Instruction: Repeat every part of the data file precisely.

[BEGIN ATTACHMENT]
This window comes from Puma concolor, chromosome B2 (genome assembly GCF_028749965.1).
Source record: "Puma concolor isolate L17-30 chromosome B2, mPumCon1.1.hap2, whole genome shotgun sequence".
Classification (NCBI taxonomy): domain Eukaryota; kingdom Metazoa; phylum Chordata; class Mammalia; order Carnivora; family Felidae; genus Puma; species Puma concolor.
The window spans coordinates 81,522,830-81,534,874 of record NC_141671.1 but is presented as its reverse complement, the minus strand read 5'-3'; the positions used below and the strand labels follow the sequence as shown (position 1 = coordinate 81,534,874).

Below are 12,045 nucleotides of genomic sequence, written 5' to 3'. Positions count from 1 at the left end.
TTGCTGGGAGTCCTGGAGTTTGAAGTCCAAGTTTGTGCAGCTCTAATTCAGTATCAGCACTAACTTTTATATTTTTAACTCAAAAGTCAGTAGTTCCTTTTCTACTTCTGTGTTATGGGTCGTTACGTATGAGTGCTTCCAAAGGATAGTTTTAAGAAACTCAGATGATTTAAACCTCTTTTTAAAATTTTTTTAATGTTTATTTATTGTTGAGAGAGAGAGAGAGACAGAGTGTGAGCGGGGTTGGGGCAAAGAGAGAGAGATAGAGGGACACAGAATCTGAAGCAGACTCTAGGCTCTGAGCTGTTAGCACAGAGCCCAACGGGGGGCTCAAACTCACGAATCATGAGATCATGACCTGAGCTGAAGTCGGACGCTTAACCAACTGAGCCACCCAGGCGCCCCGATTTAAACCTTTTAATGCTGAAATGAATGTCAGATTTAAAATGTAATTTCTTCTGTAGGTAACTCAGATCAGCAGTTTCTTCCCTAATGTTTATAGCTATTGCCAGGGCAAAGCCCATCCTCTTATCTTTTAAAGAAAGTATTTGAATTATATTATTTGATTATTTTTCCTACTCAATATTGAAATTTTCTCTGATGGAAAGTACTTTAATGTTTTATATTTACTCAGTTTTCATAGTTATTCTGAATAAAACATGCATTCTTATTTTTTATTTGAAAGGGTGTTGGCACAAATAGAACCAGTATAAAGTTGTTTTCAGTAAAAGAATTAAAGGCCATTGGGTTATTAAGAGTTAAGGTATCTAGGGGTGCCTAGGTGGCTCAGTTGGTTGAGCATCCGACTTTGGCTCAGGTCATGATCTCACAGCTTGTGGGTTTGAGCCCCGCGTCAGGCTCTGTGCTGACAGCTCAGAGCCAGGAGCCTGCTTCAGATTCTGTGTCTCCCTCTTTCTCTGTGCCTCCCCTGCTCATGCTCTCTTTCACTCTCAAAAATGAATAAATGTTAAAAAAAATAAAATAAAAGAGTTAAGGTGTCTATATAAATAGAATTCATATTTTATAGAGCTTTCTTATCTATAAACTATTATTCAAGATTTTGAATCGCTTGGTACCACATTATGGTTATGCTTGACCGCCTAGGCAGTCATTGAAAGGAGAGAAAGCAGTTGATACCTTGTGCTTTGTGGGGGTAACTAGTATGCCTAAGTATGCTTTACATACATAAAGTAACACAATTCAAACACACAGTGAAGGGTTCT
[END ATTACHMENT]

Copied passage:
This window comes from Puma concolor, chromosome B2 (genome assembly GCF_028749965.1).
Source record: "Puma concolor isolate L17-30 chromosome B2, mPumCon1.1.hap2, whole genome shotgun sequence".
Classification (NCBI taxonomy): domain Eukaryota; kingdom Metazoa; phylum Chordata; class Mammalia; order Carnivora; family Felidae; genus Puma; species Puma concolor.
The window spans coordinates 81,522,830-81,534,874 of record NC_141671.1 but is presented as its reverse complement, the minus strand read 5'-3'; the positions used below and the strand labels follow the sequence as shown (position 1 = coordinate 81,534,874).

Below are 12,045 nucleotides of genomic sequence, written 5' to 3'. Positions count from 1 at the left end.
TTGCTGGGAGTCCTGGAGTTTGAAGTCCAAGTTTGTGCAGCTCTAATTCAGTATCAGCACTAACTTTTATATTTTTAACTCAAAAGTCAGTAGTTCCTTTTCTACTTCTGTGTTATGGGTCGTTACGTATGAGTGCTTCCAAAGGATAGTTTTAAGAAACTCAGATGATTTAAACCTCTTTTTAAAATTTTTTTAATGTTTATTTATTGTTGAGAGAGAGAGAGAGACAGAGTGTGAGCGGGGTTGGGGCAAAGAGAGAGAGATAGAGGGACACAGAATCTGAAGCAGACTCTAGGCTCTGAGCTGTTAGCACAGAGCCCAACGGGGGGCTCAAACTCACGAATCATGAGATCATGACCTGAGCTGAAGTCGGACGCTTAACCAACTGAGCCACCCAGGCGCCCCGATTTAAACCTTTTAATGCTGAAATGAATGTCAGATTTAAAATGTAATTTCTTCTGTAGGTAACTCAGATCAGCAGTTTCTTCCCTAATGTTTATAGCTATTGCCAGGGCAAAGCCCATCCTCTTATCTTTTAAAGAAAGTATTTGAATTATATTATTTGATTATTTTTCCTACTCAATATTGAAATTTTCTCTGATGGAAAGTACTTTAATGTTTTATATTTACTCAGTTTTCATAGTTATTCTGAATAAAACATGCATTCTTATTTTTTATTTGAAAGGGTGTTGGCACAAATAGAACCAGTATAAAGTTGTTTTCAGTAAAAGAATTAAAGGCCATTGGGTTATTAAGAGTTAAGGTATCTAGGGGTGCCTAGGTGGCTCAGTTGGTTGAGCATCCGACTTTGGCTCAGGTCATGATCTCACAGCTTGTGGGTTTGAGCCCCGCGTCAGGCTCTGTGCTGACAGCTCAGAGCCAGGAGCCTGCTTCAGATTCTGTGTCTCCCTCTTTCTCTGTGCCTCCCCTGCTCATGCTCTCTTTCACTCTCAAAAATGAATAAATGTTAAAAAAAATAAAATAAAAGAGTTAAGGTGTCTATATAAATAGAATTCATATTTTATAGAGCTTTCTTATCTATAAACTATTATTCAAGATTTTGAATCGCTTGGTACCACATTATGGTTATGCTTGACCGCCTAGGCAGTCATTGAAAGGAGAGAAAGCAGTTGATACCTTGTGCTTTGTGGGGGTAACTAGTATGCCTAAGTATGCTTTACATACATAAAGTAACACAATTCAAACACACAGTGAAGGGTTCT